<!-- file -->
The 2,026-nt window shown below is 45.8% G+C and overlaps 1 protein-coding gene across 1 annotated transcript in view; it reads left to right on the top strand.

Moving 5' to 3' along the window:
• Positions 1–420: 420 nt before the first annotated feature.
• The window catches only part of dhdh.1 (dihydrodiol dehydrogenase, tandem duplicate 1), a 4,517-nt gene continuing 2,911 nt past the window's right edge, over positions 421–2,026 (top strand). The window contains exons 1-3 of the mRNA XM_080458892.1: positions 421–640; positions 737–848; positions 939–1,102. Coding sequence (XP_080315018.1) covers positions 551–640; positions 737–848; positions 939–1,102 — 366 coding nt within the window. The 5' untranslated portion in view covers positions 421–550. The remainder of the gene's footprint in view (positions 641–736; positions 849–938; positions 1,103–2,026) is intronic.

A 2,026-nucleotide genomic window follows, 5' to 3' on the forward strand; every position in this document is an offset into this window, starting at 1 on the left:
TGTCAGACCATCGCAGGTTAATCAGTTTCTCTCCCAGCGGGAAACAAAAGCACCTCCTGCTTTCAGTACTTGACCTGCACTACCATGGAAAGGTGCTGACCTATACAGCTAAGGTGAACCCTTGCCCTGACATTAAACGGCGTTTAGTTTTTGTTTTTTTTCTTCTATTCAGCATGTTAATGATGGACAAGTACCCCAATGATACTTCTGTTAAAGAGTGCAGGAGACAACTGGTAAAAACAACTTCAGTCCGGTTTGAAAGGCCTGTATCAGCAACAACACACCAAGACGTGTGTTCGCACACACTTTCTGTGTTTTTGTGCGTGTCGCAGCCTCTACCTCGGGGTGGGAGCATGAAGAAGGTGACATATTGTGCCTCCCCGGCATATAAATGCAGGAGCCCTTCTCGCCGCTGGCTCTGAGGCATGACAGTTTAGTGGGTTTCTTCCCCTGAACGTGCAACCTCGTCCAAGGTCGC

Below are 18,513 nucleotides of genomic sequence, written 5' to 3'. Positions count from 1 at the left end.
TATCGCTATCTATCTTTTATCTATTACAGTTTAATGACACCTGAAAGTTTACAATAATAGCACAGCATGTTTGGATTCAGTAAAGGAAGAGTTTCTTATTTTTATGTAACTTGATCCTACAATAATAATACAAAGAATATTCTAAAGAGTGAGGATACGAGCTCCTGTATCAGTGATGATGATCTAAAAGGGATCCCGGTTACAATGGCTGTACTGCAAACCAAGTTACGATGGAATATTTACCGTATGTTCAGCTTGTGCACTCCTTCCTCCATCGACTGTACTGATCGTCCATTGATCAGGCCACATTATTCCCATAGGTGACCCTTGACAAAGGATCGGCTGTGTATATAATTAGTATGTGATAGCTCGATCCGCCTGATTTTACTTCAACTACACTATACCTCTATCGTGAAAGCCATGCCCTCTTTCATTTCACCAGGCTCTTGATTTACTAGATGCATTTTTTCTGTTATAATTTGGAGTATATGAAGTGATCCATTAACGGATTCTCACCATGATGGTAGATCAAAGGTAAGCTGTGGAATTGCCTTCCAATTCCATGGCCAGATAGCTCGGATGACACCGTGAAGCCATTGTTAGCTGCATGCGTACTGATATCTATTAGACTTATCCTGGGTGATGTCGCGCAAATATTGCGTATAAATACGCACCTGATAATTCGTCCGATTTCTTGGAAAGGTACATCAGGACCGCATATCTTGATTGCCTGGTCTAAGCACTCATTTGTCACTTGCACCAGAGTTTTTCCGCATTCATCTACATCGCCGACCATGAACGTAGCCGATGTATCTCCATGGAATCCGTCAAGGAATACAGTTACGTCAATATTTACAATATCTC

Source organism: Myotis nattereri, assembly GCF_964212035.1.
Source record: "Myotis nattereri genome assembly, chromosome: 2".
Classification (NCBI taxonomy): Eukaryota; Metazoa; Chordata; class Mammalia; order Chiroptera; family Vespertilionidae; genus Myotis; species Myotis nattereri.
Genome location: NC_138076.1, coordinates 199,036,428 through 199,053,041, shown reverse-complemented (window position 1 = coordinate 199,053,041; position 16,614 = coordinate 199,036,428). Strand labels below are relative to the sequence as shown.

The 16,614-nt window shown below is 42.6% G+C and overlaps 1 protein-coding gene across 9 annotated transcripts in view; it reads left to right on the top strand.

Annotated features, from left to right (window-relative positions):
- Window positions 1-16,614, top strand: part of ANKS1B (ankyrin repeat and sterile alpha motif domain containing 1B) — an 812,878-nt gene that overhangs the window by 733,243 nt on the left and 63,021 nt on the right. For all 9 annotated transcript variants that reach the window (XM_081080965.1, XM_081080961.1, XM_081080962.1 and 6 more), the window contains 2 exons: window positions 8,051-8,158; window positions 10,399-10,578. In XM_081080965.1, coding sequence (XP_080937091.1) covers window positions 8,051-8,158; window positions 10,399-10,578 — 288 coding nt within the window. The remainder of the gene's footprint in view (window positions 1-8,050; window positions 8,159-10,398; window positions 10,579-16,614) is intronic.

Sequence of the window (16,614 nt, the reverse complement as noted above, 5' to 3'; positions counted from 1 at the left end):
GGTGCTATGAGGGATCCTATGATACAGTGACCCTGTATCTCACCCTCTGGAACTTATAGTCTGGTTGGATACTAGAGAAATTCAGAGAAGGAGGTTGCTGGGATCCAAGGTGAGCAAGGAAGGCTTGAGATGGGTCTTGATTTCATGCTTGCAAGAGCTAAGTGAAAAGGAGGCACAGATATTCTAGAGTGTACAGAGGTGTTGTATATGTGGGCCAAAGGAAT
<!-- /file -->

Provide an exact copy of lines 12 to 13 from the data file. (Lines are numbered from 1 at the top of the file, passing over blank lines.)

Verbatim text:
Genome location: NC_138076.1, coordinates 199,036,428 through 199,053,041, shown reverse-complemented (window position 1 = coordinate 199,053,041; position 16,614 = coordinate 199,036,428). Strand labels below are relative to the sequence as shown.

The 16,614-nt window shown below is 42.6% G+C and overlaps 1 protein-coding gene across 9 annotated transcripts in view; it reads left to right on the top strand.